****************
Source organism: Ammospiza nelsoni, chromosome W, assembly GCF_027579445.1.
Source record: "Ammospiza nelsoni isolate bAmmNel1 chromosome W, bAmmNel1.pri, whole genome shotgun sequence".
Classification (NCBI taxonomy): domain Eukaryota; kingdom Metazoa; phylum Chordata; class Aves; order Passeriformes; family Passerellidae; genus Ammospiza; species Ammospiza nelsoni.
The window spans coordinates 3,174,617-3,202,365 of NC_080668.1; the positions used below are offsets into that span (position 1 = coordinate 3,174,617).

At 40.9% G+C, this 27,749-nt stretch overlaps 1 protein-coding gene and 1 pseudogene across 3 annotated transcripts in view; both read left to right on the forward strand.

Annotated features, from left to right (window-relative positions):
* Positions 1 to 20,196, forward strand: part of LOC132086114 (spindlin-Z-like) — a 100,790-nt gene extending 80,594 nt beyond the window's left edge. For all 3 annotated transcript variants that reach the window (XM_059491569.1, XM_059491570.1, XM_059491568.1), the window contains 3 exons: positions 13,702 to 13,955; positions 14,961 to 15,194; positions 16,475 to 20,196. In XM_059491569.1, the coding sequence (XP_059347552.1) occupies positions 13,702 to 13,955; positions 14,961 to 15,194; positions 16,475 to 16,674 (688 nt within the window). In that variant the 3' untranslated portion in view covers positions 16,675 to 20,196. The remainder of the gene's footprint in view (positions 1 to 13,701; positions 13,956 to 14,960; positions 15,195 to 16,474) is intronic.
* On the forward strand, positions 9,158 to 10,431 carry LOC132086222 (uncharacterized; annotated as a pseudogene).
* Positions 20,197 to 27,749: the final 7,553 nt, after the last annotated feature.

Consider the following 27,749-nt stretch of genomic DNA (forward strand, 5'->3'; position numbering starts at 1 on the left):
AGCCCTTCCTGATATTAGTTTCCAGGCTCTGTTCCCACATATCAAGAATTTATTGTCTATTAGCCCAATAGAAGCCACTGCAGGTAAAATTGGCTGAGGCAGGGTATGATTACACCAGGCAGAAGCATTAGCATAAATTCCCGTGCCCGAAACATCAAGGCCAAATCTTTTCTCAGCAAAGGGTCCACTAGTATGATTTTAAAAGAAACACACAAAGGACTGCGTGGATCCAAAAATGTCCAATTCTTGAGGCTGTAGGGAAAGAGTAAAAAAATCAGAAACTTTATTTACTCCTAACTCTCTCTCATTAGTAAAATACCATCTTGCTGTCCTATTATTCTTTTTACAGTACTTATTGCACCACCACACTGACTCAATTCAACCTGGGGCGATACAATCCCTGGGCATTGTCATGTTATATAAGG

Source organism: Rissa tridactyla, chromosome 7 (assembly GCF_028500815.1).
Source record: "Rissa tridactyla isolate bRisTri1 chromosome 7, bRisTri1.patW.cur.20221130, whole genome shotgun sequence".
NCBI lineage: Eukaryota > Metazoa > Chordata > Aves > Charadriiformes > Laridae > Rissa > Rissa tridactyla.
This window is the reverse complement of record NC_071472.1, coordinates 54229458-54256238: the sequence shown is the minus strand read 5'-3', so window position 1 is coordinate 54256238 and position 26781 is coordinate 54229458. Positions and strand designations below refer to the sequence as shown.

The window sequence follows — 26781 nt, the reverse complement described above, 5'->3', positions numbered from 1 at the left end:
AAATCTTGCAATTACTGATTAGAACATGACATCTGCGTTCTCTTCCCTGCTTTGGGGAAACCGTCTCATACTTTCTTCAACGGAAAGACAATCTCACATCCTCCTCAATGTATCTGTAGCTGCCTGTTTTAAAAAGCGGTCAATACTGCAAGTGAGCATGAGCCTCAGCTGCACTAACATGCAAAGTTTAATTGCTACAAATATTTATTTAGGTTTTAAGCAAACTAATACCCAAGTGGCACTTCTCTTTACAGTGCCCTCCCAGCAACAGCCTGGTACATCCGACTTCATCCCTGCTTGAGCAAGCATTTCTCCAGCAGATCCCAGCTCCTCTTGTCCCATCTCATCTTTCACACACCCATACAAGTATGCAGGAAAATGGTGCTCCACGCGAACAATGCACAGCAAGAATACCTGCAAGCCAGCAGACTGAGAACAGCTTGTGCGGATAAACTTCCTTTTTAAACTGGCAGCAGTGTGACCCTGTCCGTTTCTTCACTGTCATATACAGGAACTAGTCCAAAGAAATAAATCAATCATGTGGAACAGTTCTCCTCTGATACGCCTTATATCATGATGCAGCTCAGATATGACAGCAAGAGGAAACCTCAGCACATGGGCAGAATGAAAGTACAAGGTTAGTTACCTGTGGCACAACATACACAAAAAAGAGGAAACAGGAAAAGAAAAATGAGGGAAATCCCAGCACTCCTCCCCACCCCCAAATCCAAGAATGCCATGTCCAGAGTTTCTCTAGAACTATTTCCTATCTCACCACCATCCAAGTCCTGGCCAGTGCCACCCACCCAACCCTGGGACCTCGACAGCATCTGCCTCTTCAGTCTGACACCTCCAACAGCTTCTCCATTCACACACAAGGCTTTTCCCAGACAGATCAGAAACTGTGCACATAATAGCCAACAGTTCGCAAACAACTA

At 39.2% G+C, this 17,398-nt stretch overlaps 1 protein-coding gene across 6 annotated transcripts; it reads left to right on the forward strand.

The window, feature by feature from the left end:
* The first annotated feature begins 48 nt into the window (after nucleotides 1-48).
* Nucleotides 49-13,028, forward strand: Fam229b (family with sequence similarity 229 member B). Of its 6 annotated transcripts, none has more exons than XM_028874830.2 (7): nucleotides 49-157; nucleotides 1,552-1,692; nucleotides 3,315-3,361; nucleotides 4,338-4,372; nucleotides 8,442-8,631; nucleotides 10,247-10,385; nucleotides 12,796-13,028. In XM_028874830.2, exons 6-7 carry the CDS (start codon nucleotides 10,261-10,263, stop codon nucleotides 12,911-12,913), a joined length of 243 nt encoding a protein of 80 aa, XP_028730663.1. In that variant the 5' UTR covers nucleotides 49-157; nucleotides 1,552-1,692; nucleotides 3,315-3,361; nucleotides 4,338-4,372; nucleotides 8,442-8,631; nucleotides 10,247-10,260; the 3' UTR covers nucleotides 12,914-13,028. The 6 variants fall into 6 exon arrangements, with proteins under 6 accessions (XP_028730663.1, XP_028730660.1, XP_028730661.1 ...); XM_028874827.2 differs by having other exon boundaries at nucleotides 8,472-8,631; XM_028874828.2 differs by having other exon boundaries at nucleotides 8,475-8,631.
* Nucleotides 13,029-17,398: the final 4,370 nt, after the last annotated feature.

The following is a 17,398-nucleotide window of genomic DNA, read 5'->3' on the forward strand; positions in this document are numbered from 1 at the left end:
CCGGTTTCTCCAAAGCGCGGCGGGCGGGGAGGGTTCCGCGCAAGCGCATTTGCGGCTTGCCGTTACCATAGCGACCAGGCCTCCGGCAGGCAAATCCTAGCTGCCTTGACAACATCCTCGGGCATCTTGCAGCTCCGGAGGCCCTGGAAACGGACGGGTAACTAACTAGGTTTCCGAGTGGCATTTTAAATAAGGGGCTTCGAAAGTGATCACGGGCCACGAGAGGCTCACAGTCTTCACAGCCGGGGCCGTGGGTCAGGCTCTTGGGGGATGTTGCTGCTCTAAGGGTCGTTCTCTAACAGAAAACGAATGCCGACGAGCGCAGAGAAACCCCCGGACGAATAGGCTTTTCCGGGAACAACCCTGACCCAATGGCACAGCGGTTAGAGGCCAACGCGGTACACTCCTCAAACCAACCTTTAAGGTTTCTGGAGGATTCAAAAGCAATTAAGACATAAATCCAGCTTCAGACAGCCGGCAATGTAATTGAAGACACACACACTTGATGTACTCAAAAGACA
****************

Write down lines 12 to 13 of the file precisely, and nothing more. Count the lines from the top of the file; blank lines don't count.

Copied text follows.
Source organism: Rissa tridactyla, chromosome 7 (assembly GCF_028500815.1).
Source record: "Rissa tridactyla isolate bRisTri1 chromosome 7, bRisTri1.patW.cur.20221130, whole genome shotgun sequence".